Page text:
After such a perfect day, it was disappointing to be in a cloud on our final summit. But we patiently waited and after about fifteen minutes, the clouds began to break. First, partially, then completely. A strip-tease from the incredible, endless Alaskan beauties.

Atop the world.

Everyone says it and it is true: the mountains are just different in Alaska. They are vast, steep, rugged, alpine. There is something intangible that you cannot understand without experiencing them. Like the guidebook says, maybe it is The Alaska Factor. Whatever it is, it is mesmerizing, and I am so grateful for days like these where everything works out in such a spectacular place.

Mountains, as far as the eye can see.

When we felt ready, we dropped off onto the steep west face in the glimmering evening light. Sunlight sparkled in snowflakes suspended in the air. We dropped in and all in a matter of seconds, windboard turned to corn to powder to corn-pow. We spend hours going up for a just few seconds of exhilaration on the way down. But it is each step and drop of sweat on the way up that makes the experience so special.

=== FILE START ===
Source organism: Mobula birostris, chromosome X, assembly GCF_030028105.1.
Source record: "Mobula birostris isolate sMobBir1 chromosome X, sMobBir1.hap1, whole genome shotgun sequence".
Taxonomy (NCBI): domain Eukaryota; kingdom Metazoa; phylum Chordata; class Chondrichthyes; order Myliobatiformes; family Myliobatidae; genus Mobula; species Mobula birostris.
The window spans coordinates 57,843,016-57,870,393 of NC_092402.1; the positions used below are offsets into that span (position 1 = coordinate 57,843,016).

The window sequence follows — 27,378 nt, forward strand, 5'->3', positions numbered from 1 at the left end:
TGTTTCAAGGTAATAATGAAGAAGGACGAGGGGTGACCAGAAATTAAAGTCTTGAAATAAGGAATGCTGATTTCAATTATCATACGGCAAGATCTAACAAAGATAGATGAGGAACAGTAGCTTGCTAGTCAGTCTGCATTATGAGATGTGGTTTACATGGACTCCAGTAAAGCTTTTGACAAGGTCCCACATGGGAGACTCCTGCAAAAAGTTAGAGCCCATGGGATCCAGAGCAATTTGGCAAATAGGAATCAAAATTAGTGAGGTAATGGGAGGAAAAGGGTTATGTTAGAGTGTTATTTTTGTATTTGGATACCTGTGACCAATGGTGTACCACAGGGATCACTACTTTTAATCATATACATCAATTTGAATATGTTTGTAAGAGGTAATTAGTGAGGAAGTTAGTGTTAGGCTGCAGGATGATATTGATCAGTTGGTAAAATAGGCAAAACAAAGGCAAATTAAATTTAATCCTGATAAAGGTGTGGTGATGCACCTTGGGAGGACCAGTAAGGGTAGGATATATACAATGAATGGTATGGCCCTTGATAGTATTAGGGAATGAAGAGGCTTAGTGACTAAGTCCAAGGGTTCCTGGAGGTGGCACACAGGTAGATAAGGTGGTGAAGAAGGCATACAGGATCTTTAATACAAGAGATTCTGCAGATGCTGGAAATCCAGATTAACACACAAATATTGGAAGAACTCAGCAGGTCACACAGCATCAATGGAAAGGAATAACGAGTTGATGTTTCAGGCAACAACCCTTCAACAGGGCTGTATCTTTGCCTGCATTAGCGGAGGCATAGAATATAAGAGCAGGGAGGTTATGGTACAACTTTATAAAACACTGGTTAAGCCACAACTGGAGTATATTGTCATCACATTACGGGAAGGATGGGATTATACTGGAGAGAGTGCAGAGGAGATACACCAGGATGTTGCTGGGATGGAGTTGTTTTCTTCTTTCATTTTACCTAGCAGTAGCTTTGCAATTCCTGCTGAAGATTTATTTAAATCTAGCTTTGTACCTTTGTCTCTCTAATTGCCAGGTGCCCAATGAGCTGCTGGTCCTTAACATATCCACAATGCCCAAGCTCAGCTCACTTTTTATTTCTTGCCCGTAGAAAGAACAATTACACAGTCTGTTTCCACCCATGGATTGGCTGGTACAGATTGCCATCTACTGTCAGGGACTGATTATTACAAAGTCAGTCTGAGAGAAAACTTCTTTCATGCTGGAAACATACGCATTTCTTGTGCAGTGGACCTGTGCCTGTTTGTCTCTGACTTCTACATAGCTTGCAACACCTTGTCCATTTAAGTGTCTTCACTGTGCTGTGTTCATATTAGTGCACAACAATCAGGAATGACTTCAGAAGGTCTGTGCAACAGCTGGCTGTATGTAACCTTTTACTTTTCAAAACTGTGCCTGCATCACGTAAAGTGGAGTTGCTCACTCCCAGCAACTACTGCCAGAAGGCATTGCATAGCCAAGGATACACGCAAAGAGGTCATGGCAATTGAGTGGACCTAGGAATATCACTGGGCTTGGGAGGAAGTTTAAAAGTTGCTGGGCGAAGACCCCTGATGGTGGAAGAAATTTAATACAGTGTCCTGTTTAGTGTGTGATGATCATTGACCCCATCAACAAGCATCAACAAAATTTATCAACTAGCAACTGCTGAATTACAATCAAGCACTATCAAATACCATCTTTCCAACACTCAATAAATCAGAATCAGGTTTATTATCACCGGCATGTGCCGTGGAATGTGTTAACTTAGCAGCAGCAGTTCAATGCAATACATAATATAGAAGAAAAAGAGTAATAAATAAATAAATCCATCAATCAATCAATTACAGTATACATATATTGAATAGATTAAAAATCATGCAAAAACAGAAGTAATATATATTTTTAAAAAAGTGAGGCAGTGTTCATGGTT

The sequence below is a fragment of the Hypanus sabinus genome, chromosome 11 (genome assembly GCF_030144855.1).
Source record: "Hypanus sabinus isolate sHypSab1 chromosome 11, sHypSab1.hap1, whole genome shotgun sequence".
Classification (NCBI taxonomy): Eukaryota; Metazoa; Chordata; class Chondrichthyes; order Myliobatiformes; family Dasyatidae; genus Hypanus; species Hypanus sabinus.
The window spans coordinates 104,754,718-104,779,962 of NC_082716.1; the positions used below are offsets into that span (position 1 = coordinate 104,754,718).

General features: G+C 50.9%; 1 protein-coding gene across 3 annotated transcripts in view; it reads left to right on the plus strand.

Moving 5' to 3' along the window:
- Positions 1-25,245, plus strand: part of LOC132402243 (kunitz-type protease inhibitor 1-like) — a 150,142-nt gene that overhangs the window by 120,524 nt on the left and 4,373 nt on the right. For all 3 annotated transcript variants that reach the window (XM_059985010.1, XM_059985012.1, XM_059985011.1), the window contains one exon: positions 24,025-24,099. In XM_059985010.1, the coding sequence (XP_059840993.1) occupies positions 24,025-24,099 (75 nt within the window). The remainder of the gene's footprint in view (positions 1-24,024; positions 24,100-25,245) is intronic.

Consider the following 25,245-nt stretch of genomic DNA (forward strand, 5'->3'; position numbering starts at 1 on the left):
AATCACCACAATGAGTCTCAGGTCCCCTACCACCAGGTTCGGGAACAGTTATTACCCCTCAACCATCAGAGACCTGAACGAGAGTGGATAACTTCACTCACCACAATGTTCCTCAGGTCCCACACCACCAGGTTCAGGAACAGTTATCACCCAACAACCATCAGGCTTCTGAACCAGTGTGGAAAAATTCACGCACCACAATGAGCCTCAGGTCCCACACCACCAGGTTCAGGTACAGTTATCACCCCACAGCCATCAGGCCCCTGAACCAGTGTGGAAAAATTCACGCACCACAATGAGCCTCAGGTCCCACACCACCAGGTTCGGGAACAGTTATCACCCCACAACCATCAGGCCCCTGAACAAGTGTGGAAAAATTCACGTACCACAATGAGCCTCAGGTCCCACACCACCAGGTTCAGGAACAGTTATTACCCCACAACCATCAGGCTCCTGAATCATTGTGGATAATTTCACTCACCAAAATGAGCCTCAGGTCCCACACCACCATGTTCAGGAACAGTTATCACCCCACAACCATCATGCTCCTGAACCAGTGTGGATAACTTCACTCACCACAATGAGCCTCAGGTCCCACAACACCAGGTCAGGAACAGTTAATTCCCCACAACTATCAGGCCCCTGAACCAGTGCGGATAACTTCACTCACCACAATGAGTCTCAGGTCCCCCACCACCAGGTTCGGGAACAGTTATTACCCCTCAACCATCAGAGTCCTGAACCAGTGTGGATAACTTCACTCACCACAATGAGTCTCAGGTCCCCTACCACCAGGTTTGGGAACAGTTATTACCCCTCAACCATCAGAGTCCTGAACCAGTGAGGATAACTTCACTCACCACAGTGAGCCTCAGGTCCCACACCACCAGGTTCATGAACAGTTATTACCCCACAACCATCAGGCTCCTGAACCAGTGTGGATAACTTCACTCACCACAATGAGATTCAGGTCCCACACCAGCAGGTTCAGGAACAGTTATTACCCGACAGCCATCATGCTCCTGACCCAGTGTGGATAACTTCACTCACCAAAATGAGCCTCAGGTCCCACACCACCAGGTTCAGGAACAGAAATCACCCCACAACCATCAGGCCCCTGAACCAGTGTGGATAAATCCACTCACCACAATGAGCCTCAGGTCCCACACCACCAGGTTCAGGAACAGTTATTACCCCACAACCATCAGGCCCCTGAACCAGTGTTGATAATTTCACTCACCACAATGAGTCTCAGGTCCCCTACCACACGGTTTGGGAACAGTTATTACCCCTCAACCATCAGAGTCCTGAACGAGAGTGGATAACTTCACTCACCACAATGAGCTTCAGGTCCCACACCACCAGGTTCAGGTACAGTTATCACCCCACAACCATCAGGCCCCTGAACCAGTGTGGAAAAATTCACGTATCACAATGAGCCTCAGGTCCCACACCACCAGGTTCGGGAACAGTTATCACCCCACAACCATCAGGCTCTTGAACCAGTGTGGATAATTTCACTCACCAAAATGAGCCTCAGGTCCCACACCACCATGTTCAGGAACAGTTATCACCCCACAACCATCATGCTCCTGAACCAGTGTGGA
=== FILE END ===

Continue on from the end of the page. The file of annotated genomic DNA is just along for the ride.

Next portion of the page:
What a final run!

From the bottom of the bowl, we continued out the valley, holding elevation and returning to the land of infinite sled tracks. And with a minimal amount of skating, we made it back to the car easily.

During the Bomber Traverse, it felt like we were a tourist in a new place. But on this day, it felt like we were creators in a familiar place. I love dreaming and scheming, getting off the beaten path, and seeing these visions to reality. The “Snowbird Super Tour” worked out exactly as I dreamed with moderate glacier skiing, beautiful scenery, and a final epic summit and descent. Same artist, but new canvas. These are the days we live for!


  • Our tour measured 19 miles and 8500 ft gain. It took about 10 hours with some time spent at the hut. It would have been a few miles less if the road was plowed like normal.
  • The Snowbird Zone is a mecca of moderate and low angle skiing, although there are definitely some steeper options. The Hut can get very crowded, even mid week.